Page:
Damaged trees and electrical wires were reported across Somerset and Franklin counties Monday afternoon, cutting power to thousands, as the area weathered strong wind and golf ball-size hail amid tornado and thunderstorm warnings.

No serious damage was reported by mid-afternoon as the worst of the storm cleared the area, though there were reports of trees blocking traffic on some local roads.

More than 4,000 customers of Central Maine Power were without electricity Tuesday morning, with most of those — about 2,800 — in Somerset County, according to the company’s website.

In addition to severe thunderstorm warnings and a flood watch in the Skowhegan area, the National Weather Service on Monday also issued a tornado warning in southern Somerset County and central Franklin County, although no tornadoes materialized.

“We still haven’t heard of any reports of tornadoes, and there are currently no warnings left (in western Maine),” meteorologist Tom Hawley of the National Weather Service said around 4:30 p.m. Monday.

WCSH 6 meteorologist Todd Gutner reported via Twitter at about 6 p.m. Monday that a tornado had been confirmed in the Aroostook County town of New Sweden, just north of Caribou.

The state usually has about one or two tornadoes per year, on average, according to Hawley.

Earlier in the afternoon, the weather service had issued severe thunderstorm warnings for northwestern Waldo County, southeastern Somerset County and northeastern Kennebec County as well as a flood advisory for southeastern Somerset County around the Skowhegan area.

More than 70 reports of trees and wires down came into the Somerset County Emergency Management Agency in a less than two hours Monday afternoon, but none of the reports involved serious damages or injuries, Emergency Management Agency Director Mike Smith said.

“It’s been busy — literally nuts,” Smith said, “but so far there hasn’t been anything major.”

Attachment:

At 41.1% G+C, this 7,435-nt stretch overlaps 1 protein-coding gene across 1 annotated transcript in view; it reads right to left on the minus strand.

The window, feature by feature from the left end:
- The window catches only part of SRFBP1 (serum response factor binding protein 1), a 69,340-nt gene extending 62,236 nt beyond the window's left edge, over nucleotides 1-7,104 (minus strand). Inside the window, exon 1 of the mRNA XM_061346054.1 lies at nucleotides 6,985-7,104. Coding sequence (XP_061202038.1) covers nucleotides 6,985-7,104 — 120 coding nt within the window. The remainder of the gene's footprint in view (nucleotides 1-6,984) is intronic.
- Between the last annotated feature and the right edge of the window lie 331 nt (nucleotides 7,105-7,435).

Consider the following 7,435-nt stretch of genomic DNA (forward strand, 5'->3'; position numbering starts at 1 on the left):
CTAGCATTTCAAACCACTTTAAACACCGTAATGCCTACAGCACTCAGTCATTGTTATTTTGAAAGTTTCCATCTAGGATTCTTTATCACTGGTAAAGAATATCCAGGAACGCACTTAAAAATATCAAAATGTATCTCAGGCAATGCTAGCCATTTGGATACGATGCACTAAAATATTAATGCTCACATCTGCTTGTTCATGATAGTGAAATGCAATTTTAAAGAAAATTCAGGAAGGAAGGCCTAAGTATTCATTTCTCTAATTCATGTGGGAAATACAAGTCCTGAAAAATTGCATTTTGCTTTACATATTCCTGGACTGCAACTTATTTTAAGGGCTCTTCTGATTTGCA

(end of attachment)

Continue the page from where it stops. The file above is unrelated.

In Franklin County, there were reports of golf ball-size hail and strong wind in the Kingfield area, as well as trees down in the Eustis and Rangeley area, said Franklin County Emergency Management Agency Director Tim Hardy.

The administrative assistant to Kingfield’s Board of Selectmen, Leanna Targett, said the hail was “definitely” golf ball-size. She said around 2:30 p.m. that the hail had stopped and turned to rain.

Kingfield’s Road Commissioner Bruce White said despite the weather, he had not seen any property damage. Somerset County dispatch reports also indicated reports of trees and wires down in Solon, Starks, Norridgewock, Skowhegan, Industry and Harmony.

In Solon, Town Clerk and Tax Collector Leslie Giroux said it was raining so hard Monday afternoon that she couldn’t tell whether there had also been hail in the mix or just rain. She said the Town Office received several reports of trees down, including one across U.S. Route 201, but she had not heard any reports of serious damages.

Capt. Jason Frost, of the Skowhegan Fire Department, also said that while the department was busy responding to several calls Monday afternoon, he didn’t know of any serious damages.

“It’s mostly a lot of trees down and a lot of wires down,” he said.

Staff writer Madeline St. Amour contributed to this report.

Rachel Ohm — 612-2368

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Twitter: @rachel_ohm